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Leafs prepare for Western Conference swing

by Adam Proteau / Toronto Maple Leafs



Once you become a Maple Leafs player, you almost instantly reach a recognition level among the public that takes some adjusting to. But even veteran Leafs are sometimes surprised at the power the Blue & White has in making you familiar to perfect strangers – and not just in Toronto, either.

Take goaltender James Reimer, for instance. The 27-year-old has become accustomed to Torontonians recognizing him in and around the city, but he was taken aback when, during a vacation that took him to one of the world’s greatest tourist attractions, he was spotted by people who knew exactly who he was.

“A couple years ago, we were on the second level at the Eiffel Tower, and someone came up and said hello,” Reimer said of a summer trip to Europe he and wife, April, embarked on. “I think they were people from Toronto, though, so I’m not sure if that really counts, but there you go.”

Oh, it counts, alright. The vast reach of and emotion behind Leafs Nation is always something to behold, and one night early in Reimer’s six-year NHL career, when the Buds were in Edmonton to take on the Oilers, still stands out as especially remarkable for him in that regard.

“The most surprising thing I’ve ever had, was, I think it was my second year, and my first game in Edmonton,” Reimer said. “We stepped on the ice, and the place erupted. And it was the only time in my career where the crowd noise has surprised me. I stepped on the ice and I was like, ‘Oh, Edmonton must be stepping on the ice at the same time,’ but there was no sight of them. They were just cheering for us, and it was loud. It was crazy; it was like a home game.”

Reimer and his teammates will be back in Edmonton on Thursday of this week as part of a four-game road trip that also includes stops in Calgary Tuesday, Vancouver Saturday and Chicago Monday. As always, Leafs jerseys will be seen in each of those cities, and after a less-than-ideal showing against the Ottawa Senators over the weekend, Toronto’s players are intent on giving all the team’s fans much more to cheer about.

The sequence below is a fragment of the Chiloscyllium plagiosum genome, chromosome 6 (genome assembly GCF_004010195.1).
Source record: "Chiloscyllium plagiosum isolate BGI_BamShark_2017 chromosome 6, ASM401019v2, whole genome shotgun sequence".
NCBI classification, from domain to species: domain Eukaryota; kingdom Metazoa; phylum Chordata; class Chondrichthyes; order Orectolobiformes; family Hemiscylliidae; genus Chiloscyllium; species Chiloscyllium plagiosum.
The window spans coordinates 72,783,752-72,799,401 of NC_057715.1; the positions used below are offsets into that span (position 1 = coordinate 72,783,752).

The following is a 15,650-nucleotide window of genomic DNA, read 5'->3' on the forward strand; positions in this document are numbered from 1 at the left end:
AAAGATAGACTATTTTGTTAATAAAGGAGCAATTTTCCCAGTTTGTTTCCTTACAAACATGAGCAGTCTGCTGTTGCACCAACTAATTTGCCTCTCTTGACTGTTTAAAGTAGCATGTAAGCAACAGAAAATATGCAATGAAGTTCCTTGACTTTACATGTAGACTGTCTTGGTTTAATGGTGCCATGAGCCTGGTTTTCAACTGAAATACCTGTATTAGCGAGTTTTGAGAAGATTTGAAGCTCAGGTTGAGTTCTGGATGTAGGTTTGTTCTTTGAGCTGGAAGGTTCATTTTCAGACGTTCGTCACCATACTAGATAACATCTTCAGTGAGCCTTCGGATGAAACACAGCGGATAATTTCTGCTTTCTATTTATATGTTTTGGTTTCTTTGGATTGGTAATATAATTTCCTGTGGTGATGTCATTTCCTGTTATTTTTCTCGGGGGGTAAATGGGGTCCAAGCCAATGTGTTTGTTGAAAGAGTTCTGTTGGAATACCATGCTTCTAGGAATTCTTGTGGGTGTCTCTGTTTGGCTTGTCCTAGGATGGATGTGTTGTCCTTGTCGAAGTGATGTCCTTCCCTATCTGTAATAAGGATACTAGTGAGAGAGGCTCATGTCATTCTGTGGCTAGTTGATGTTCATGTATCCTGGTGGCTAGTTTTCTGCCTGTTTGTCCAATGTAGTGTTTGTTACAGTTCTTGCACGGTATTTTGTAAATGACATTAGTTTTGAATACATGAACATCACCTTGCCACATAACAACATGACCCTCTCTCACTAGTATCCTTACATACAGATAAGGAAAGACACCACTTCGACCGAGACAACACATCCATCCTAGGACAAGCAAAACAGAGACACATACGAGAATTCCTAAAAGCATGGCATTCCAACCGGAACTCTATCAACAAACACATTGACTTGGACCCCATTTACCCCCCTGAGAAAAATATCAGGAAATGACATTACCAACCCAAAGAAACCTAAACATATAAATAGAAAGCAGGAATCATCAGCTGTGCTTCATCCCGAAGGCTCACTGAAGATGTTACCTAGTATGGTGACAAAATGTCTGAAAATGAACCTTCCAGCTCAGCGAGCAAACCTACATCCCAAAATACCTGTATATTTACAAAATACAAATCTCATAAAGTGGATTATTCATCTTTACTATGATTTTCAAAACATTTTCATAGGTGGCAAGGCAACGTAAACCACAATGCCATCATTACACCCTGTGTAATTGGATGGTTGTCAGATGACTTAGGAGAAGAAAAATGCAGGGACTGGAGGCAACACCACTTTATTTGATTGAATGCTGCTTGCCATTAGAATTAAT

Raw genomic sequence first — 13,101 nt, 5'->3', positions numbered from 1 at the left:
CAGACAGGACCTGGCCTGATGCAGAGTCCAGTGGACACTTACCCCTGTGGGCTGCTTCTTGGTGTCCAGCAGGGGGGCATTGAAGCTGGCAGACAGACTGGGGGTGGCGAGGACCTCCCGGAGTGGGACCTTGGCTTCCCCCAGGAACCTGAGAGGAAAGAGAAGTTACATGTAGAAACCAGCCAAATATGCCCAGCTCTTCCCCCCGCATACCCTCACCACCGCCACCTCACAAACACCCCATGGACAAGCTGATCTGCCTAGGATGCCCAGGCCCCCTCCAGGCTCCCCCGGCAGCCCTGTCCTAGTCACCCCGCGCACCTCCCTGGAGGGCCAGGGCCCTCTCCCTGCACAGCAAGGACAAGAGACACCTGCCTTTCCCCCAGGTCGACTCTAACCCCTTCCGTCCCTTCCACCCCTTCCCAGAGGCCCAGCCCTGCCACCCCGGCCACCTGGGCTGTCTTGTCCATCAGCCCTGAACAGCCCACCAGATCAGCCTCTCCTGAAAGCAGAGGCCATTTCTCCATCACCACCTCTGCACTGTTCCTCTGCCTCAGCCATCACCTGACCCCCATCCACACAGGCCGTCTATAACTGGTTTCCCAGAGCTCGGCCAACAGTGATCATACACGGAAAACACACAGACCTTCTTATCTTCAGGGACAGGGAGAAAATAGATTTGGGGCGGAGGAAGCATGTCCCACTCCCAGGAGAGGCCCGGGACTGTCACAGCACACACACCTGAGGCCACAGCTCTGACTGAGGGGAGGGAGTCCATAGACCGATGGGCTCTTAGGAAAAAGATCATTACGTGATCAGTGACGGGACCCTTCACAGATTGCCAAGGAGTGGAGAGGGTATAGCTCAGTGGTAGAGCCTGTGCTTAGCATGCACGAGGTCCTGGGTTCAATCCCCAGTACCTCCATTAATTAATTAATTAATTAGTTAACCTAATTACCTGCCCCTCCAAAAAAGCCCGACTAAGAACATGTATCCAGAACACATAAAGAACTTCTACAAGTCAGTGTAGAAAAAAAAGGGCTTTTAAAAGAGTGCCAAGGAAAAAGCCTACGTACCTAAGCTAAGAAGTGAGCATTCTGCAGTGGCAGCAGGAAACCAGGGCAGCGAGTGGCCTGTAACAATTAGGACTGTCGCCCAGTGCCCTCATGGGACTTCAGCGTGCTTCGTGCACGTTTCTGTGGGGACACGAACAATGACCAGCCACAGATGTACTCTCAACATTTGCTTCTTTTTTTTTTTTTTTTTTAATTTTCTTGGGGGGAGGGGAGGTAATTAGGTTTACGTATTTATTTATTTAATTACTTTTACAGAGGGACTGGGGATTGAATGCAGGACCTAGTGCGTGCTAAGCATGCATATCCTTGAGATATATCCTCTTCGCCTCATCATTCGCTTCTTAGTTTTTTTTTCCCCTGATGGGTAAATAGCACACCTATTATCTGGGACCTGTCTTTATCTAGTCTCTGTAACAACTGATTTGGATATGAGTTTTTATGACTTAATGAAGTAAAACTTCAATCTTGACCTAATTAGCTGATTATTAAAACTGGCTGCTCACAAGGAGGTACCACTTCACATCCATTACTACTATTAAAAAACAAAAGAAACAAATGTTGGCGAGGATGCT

“We didn’t love our start and we didn’t love our game in general,” Leafs centre Nazem Kadri said of Toronto’s 6-1 defeat at the hands of the Senators Saturday. “I feel like we didn’t execute the game plan, we didn’t give ourselves a good chance to win. So we talked about having a good response, and getting as many of the eight points as we can get on the road.”

“Right now, the biggest thing for us is that we bounce back and start playing our style again,” added defenseman Morgan Rielly. “We’ve got to get back to what makes us successful: that’s hard work, playing our style and being accountable. Practice today was about getting back into our routine, working hard and looking forward to playing tomorrow.”

The injury bug has bitten into the Leafs in recent days, and as a result, centre Tyler Bozak, winger Joffrey Lupul and forward Shawn Matthias won’t be making the trip out west. That’s opened up opportunities for forwards Josh Leivo, Mark Arcobello and Rich Clune – all of whom were recalled from the American League’s Marlies on Monday – and head coach Mike Babcock is hoping they (or anyone, at this stage in the season) takes advantage of it. His team’s ability to produce offence has taken a big hit beginning with the injury-related absence of winger James van Riemsdyk, and he’ll take help from anyone who can help the group regain their confidence with the puck.

“It’s real clear how we have to play with our lineup,” Babcock said after practice. “We were really rolling there when James was with us. Obviously, we’re more offensively-challenged (now), but that doesn’t mean you can’t find ways to win. Play well without the puck, check real hard and compete real hard, score on your power play, stay out of the penalty box. So there’s lots of good ways to go about it. I think there’s a real challenge for us, and we’re excited about doing it.”

And, no doubt, Leafs Nation out west, and everywhere else, will be excited to see them.

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